Stop Fornication and adultery, No idol worship
Hold fast to the Gospel
Power unto the nations, rule with an iron rod
Good works, alive in Christ
Remember! Hold fast! Watch!
Clothed in white, name in the Book of Life, acknowledged before the Father
Good works, strength, have kept His word, have not denied the Savior,
Other nations will worship at their feet. They will be loved of Christ.
Will be kept from temptation,
Will be a leader in the house of God, a new name--temple blessings,
It didn't seem like He was pleased at all with this bunch!
Be ZEALOUS! Be more humble, Come to Christ to be "tried in the fire", to keep their covenants -- become "clothed in white raiment", to have their eyes "anointed" that they may see, to endure chastening.
Christ will come to them, they will be invited to sit with the Savior at His throne, with the Father
Counsel given to these Seven Churches that applies to me--
I don't keep missionary work at the top of my list of priorities. I try to be a good example, but I don't always seek opportunities to share the Gospel. I hope that I would be able to faithful in the face of prison or death. I've never been tried to that extreme. I could probably revere sacred things more carefully. I need to Remember! Hold fast! And Watch! I seem to go in spurts with my zealousness. These past few weeks, I have been very zealous about my study of the New Testament! When I'm choir director, I'm very zealous about choir participation. I could use a bit more balance! I can always work to be more humble, to be mindful of my covenants, and to endure chastening.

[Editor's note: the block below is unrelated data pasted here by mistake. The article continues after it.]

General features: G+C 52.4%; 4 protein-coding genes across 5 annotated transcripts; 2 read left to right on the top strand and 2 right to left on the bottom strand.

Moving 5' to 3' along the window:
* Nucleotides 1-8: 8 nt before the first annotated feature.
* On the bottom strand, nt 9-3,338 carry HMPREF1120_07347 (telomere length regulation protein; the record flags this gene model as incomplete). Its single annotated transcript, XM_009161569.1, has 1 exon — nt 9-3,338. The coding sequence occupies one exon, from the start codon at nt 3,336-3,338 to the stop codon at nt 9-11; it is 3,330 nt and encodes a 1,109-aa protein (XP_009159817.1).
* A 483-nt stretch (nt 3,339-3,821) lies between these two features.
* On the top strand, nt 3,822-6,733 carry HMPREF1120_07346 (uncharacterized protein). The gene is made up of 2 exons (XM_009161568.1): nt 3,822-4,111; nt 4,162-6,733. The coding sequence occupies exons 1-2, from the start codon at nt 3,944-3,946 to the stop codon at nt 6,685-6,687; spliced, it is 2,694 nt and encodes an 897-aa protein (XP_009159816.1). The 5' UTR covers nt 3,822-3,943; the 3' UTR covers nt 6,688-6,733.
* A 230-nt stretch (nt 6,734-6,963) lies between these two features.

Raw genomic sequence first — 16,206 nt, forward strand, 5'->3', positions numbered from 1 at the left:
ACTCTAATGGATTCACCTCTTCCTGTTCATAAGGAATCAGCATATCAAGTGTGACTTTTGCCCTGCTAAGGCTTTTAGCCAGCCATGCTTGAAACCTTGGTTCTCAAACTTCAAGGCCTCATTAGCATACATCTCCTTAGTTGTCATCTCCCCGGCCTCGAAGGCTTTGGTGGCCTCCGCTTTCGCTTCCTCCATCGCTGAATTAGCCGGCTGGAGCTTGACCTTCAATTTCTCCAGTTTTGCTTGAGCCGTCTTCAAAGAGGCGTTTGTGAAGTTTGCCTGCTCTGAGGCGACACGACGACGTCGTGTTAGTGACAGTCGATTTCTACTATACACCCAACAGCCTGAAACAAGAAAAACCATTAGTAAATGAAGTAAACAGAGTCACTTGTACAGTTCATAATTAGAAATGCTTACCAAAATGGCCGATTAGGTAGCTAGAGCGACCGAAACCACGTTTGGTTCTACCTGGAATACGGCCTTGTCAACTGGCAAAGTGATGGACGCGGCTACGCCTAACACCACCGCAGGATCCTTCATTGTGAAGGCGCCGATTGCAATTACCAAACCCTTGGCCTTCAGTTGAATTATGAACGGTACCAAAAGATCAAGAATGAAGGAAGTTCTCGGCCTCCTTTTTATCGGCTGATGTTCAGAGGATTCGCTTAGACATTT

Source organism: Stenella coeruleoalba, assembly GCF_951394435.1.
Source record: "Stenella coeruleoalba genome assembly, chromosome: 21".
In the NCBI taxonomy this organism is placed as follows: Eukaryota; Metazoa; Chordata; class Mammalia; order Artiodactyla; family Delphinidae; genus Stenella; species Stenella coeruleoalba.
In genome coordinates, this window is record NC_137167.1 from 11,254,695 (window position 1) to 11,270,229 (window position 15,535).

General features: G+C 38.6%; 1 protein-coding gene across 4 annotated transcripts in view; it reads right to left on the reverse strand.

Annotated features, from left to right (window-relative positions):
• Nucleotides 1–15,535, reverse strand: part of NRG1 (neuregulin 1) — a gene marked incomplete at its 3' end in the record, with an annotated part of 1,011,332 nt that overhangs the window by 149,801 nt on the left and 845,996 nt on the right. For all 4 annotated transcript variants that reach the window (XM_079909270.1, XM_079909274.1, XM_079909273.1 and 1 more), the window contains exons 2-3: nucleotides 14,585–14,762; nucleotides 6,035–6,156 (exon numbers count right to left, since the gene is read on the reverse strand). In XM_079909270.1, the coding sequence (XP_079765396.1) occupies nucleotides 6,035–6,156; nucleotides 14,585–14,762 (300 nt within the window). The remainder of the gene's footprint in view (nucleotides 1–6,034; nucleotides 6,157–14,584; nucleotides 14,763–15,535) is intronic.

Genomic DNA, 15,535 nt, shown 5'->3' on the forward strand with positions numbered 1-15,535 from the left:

I love the image that Christ will invite us to sit with him at His throne, with the Father, near the Father. I like to envision my parents there, waiting for me to join them. And I would love to gather my own children to join me, with their little families.
D&C 14:7 -- Those who endure to the end will receive Eternal life, which is the greatest of all the gifts of God
D&C 63:20 -- He who endures in faith and keeps the commandments, shall overcome and shall receive an "inheritance upon the earth"-- the Celestial Kingdom.
I chose to do this assignment because I've always shied away from Revelations. I wanted to work my way through this assignment and makes discoveries and find principles!
To improve, I maybe could have put those last comments in essay form, instead of just answering the questions. But I really enjoyed cross-referencing with the D&C and making sense of those two chapters in Revelations.
Monday, April 2, 2012
Rev 14:2 --And I heard a voice from heaven, as the voice of many waters, and as the voice of a great thunder: and I heard the voice of harpers harping with their harps.
This isn't actually a doctrinal scripture, I just tossed it in because my daughter plays the harp. She begins her practice as I leave to take my son to early morning seminary. When I come home, there she is, a harper, harping with her harp!